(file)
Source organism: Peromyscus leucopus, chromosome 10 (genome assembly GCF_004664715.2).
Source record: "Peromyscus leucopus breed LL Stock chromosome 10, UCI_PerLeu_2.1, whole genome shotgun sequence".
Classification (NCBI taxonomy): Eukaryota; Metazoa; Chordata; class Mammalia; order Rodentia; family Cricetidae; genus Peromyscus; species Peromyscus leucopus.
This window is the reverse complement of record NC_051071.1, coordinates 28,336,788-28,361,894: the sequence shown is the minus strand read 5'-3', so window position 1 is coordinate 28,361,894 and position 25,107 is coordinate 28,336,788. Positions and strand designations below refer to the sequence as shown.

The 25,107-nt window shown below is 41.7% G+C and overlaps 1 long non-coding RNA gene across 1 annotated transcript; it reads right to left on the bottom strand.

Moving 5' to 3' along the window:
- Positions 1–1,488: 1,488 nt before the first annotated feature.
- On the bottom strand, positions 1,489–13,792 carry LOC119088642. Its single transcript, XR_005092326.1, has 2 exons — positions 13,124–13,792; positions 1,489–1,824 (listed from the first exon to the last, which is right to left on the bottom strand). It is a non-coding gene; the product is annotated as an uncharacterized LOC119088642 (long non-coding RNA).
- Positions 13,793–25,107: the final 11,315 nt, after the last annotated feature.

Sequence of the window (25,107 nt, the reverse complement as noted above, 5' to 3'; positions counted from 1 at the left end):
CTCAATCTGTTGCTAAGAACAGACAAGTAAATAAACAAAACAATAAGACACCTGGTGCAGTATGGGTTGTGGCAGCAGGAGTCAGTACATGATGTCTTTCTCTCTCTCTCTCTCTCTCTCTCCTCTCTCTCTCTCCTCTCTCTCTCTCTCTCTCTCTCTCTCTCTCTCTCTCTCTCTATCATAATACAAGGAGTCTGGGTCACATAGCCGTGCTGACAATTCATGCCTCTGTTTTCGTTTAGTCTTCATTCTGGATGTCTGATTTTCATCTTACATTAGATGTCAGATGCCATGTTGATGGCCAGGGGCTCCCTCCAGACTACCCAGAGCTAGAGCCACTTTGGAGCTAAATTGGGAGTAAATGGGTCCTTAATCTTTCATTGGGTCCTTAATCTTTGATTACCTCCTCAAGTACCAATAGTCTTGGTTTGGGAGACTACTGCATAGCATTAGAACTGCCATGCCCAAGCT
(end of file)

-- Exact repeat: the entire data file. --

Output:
Source organism: Peromyscus leucopus, chromosome 10 (genome assembly GCF_004664715.2).
Source record: "Peromyscus leucopus breed LL Stock chromosome 10, UCI_PerLeu_2.1, whole genome shotgun sequence".
Classification (NCBI taxonomy): Eukaryota; Metazoa; Chordata; class Mammalia; order Rodentia; family Cricetidae; genus Peromyscus; species Peromyscus leucopus.
This window is the reverse complement of record NC_051071.1, coordinates 28,336,788-28,361,894: the sequence shown is the minus strand read 5'-3', so window position 1 is coordinate 28,361,894 and position 25,107 is coordinate 28,336,788. Positions and strand designations below refer to the sequence as shown.

The 25,107-nt window shown below is 41.7% G+C and overlaps 1 long non-coding RNA gene across 1 annotated transcript; it reads right to left on the bottom strand.

Moving 5' to 3' along the window:
- Positions 1–1,488: 1,488 nt before the first annotated feature.
- On the bottom strand, positions 1,489–13,792 carry LOC119088642. Its single transcript, XR_005092326.1, has 2 exons — positions 13,124–13,792; positions 1,489–1,824 (listed from the first exon to the last, which is right to left on the bottom strand). It is a non-coding gene; the product is annotated as an uncharacterized LOC119088642 (long non-coding RNA).
- Positions 13,793–25,107: the final 11,315 nt, after the last annotated feature.

Sequence of the window (25,107 nt, the reverse complement as noted above, 5' to 3'; positions counted from 1 at the left end):
CTCAATCTGTTGCTAAGAACAGACAAGTAAATAAACAAAACAATAAGACACCTGGTGCAGTATGGGTTGTGGCAGCAGGAGTCAGTACATGATGTCTTTCTCTCTCTCTCTCTCTCTCTCTCCTCTCTCTCTCTCCTCTCTCTCTCTCTCTCTCTCTCTCTCTCTCTCTCTCTCTCTATCATAATACAAGGAGTCTGGGTCACATAGCCGTGCTGACAATTCATGCCTCTGTTTTCGTTTAGTCTTCATTCTGGATGTCTGATTTTCATCTTACATTAGATGTCAGATGCCATGTTGATGGCCAGGGGCTCCCTCCAGACTACCCAGAGCTAGAGCCACTTTGGAGCTAAATTGGGAGTAAATGGGTCCTTAATCTTTCATTGGGTCCTTAATCTTTGATTACCTCCTCAAGTACCAATAGTCTTGGTTTGGGAGACTACTGCATAGCATTAGAACTGCCATGCCCAAGCT